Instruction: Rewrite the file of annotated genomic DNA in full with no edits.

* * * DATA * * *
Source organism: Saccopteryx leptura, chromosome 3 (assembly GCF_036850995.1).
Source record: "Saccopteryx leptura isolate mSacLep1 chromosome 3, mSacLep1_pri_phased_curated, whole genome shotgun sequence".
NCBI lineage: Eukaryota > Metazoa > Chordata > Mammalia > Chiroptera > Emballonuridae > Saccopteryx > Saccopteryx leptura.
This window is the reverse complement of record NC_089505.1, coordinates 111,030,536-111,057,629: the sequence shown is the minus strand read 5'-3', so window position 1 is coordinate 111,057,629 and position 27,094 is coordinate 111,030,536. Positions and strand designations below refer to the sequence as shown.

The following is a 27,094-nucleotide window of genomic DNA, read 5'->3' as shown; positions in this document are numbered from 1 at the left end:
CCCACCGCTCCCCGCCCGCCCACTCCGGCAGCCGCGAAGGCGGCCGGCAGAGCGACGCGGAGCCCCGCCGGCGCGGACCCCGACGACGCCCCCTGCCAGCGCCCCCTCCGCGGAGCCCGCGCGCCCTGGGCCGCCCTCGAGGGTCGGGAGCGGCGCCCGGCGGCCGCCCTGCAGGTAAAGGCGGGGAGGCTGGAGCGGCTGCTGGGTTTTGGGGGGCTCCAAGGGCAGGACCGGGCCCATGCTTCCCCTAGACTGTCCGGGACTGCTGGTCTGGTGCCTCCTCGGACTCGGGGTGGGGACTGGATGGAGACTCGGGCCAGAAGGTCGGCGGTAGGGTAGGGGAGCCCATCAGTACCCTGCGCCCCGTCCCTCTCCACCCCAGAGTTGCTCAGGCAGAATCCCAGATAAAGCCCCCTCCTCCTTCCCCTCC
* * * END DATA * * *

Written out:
Source organism: Saccopteryx leptura, chromosome 3 (assembly GCF_036850995.1).
Source record: "Saccopteryx leptura isolate mSacLep1 chromosome 3, mSacLep1_pri_phased_curated, whole genome shotgun sequence".
NCBI lineage: Eukaryota > Metazoa > Chordata > Mammalia > Chiroptera > Emballonuridae > Saccopteryx > Saccopteryx leptura.
This window is the reverse complement of record NC_089505.1, coordinates 111,030,536-111,057,629: the sequence shown is the minus strand read 5'-3', so window position 1 is coordinate 111,057,629 and position 27,094 is coordinate 111,030,536. Positions and strand designations below refer to the sequence as shown.

The following is a 27,094-nucleotide window of genomic DNA, read 5'->3' as shown; positions in this document are numbered from 1 at the left end:
CCCACCGCTCCCCGCCCGCCCACTCCGGCAGCCGCGAAGGCGGCCGGCAGAGCGACGCGGAGCCCCGCCGGCGCGGACCCCGACGACGCCCCCTGCCAGCGCCCCCTCCGCGGAGCCCGCGCGCCCTGGGCCGCCCTCGAGGGTCGGGAGCGGCGCCCGGCGGCCGCCCTGCAGGTAAAGGCGGGGAGGCTGGAGCGGCTGCTGGGTTTTGGGGGGCTCCAAGGGCAGGACCGGGCCCATGCTTCCCCTAGACTGTCCGGGACTGCTGGTCTGGTGCCTCCTCGGACTCGGGGTGGGGACTGGATGGAGACTCGGGCCAGAAGGTCGGCGGTAGGGTAGGGGAGCCCATCAGTACCCTGCGCCCCGTCCCTCTCCACCCCAGAGTTGCTCAGGCAGAATCCCAGATAAAGCCCCCTCCTCCTTCCCCTCC